But two days later, I’m still recovering. I’ll try to do a few tiny things at home, try again with the book. And I have lots of TV show dvd’s to enjoy, one set of which is hilarious. Humor helps.

  8. Billie Moore says:

    An idea for those with two-story houses or in any home situation where you have stairs to climb – power stairs. We got a power stair for my mother and step father when they were in their 90’s so they would not have to leave their home for assisted living, which they both would have hated. It was fantastic. They never did have to go to another home (until Hurricane Sandy). They are not incredibly expensive (not sure of current prices) and can be bought or rented by the month. They still leave plenty of room for anyone to walk up or down the stairs. Can’t speak highly enough of the wonderfulness of this alternative to struggling with stairs.


  9. Carollynn says:

    Thank you for another thoughtful blog. I balk at being IN bed, too, so have a daybed futon that I spend most of my days ON, either slumped over my computer, reading, or crocheting. The distinction between being ON bed or IN makes me think of other dinstinctions, such as if I can make it to the grocery store one week but that’s my only outing does that mean I’m not homebound? If I’m homebound for two weeks and maybe should be in bed but instead stay ON the bed, am I bed-ridden? Is “bed-ridden” only for those among us who can’t perform any tasks of daily living ever? It’s all kind of gray.

    So, I’m curious, what does everyone wear? I may be in pajamas and a robe most of the day, but I find that I try to get dressed in my psuedo-pajamas, sweats and a T-shirt, and spackle on lip stick before my husband comes home from work. This is not because he compels me to, just a way for me to feel less like an invalid. (What a word–invalid!–two meanings!)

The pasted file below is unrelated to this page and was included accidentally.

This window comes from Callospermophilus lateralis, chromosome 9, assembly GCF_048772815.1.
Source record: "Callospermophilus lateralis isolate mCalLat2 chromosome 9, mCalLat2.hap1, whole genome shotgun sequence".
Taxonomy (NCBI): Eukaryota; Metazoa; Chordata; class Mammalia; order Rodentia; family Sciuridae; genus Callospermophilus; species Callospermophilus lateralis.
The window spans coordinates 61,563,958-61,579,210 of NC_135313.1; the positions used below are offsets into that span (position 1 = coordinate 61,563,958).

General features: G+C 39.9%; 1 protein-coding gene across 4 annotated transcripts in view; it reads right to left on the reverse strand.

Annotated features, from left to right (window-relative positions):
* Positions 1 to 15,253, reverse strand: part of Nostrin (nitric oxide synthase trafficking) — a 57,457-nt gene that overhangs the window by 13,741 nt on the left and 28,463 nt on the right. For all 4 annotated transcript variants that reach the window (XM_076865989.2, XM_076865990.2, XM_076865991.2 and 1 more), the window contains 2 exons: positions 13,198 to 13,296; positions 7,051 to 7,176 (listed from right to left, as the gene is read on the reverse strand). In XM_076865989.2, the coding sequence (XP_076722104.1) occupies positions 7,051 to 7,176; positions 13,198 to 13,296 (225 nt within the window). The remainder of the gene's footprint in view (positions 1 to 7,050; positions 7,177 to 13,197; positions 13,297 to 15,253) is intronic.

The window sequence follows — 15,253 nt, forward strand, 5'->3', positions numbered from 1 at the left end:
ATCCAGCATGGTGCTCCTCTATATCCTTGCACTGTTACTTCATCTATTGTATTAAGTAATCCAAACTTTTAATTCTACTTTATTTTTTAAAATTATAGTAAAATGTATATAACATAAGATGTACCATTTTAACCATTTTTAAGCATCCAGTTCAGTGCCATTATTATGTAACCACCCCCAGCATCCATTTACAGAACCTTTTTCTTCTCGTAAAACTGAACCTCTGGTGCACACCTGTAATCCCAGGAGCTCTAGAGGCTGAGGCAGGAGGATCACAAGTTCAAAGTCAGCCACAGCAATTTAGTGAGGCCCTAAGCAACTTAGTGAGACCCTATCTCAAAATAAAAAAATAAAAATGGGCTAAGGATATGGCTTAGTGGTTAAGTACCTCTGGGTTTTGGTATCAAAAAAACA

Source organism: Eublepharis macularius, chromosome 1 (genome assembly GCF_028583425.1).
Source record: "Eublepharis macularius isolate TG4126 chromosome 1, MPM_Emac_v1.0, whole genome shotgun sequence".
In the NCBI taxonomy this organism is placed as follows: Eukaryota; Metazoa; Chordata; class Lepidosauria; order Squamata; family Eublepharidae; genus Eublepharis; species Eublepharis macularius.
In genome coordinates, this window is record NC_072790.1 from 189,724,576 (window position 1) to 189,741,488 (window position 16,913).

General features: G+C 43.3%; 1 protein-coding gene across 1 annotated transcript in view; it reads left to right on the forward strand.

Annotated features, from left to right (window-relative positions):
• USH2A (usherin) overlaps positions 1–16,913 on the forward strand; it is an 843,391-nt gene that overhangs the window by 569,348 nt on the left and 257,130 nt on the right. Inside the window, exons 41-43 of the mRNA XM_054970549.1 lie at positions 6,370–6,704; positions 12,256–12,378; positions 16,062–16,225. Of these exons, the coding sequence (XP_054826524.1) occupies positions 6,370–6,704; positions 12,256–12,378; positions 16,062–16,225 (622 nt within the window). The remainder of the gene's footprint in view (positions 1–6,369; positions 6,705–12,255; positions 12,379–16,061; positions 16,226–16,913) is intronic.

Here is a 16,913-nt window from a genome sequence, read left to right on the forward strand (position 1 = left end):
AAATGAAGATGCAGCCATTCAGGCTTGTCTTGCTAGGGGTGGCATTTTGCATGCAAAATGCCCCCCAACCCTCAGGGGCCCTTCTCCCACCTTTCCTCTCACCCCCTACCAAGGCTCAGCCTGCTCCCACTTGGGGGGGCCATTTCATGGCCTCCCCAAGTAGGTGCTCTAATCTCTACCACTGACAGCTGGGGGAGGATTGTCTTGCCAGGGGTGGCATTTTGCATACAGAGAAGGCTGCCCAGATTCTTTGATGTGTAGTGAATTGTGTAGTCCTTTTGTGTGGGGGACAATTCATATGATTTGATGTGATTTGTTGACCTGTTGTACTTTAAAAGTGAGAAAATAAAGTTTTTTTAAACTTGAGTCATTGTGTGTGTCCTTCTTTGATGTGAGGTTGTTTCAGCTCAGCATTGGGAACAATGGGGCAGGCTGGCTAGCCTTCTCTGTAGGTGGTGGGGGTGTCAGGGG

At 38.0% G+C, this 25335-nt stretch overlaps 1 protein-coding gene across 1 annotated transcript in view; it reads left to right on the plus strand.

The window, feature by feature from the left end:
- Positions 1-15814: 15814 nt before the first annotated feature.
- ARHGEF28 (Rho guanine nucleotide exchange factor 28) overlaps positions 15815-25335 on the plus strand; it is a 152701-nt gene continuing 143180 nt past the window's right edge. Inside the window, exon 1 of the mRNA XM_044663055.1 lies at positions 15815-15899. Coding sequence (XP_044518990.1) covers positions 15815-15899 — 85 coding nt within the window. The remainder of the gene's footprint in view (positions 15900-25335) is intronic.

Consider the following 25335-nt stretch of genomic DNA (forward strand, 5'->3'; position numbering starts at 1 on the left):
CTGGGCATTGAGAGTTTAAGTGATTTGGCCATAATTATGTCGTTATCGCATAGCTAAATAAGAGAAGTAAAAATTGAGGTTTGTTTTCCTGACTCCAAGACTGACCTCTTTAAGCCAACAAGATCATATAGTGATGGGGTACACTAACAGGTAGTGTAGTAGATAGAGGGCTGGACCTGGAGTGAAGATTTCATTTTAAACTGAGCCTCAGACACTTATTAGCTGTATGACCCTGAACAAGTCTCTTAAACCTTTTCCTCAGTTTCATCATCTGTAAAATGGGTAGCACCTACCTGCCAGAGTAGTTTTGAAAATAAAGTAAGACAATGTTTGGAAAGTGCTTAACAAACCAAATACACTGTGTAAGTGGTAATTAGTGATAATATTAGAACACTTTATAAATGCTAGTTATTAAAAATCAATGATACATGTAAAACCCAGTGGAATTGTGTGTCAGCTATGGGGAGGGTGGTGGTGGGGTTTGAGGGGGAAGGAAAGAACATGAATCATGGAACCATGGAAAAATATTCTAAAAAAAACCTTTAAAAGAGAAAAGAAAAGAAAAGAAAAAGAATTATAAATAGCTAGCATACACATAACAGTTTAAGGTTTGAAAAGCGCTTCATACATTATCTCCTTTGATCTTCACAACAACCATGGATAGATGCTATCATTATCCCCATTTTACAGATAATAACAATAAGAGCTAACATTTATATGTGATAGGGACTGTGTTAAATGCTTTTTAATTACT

10. Ess says:

    I am picking up on your word ‘invalid,’ Carollynn–as you say it has two meanings!!

    Yes, indeed–the HHS, CDC, NIH and affiliates have chosen to see the biological disease of ME/CFS as invalid–i.e., null and void–not counting, meaningless. That is the neglectful, deceitful and abusive treatment we have been getting over the last 30 years–right up to and including the present taking us straight to the IOM contract and P2P.

    AND, all the while leaving us locked into this horrid life-stealing disease of ME/CFS–HHS, CDC, NIH and affiliates have left us with no meaningful treatments — instead of healthy productive active members of society — we ARE invalids–debilitated, disabled, sick, frail, housebound, bedridden and out of action–no life to speak of that resembles the healthy active every day normal life that we used to live and enjoy. Ohhh–the kind busy active full lives that you enjoy, powers that be in the HHS, CDC, NIH and affiliates.

    We have no thanks for you in this grossly negligent and unjust treatment you have relegated for us persons with ME/CFS–truly leaving us as debilitated and invalids . . . in it or on it–bed, sofa or couch as the case may be.

  11. This is exactly how I feel and an accurate depiction of my level of functioning, thank you.

  12. kathy d. says:

    I sympathize with the frustration about what the government and many in the medical community are not doing about our disease. It’s horrendous.

    As far as getting dressed during the day, I put on comfortable pants and a long-sleeved cotton shirt in the cold weather, tank tops and shorts in the warm weather. I get hot very quickly and have to modify my clothes.

    However, when I broke my arm in December, I couldn’t change clothes without help and it was very painful, so I remained in my nightgown for days at a time. And do this if I have another virus on top of the ME/CFS and just am too weak to change clothes.

    I often get meals delivered as I’m often out of groceries and/or don’t have the energy to cook. So with delivery people coming by, I have to be dressed.

  13. Carollynn says:

    Sometimes days I need good dose of righteous indignation from a fellow traveler on this path. So thank you for that, Ess. But then I wonder if Ive inflamed emotions in a way that’s unhelpful too. If my words gave you strength, great, but if they zapped you of it, I”m sorry.

  14. Ess says:

    No worries at all, Carollynn; in my book reality and truth is the way to go! It’s just more ‘validation.’ 🙂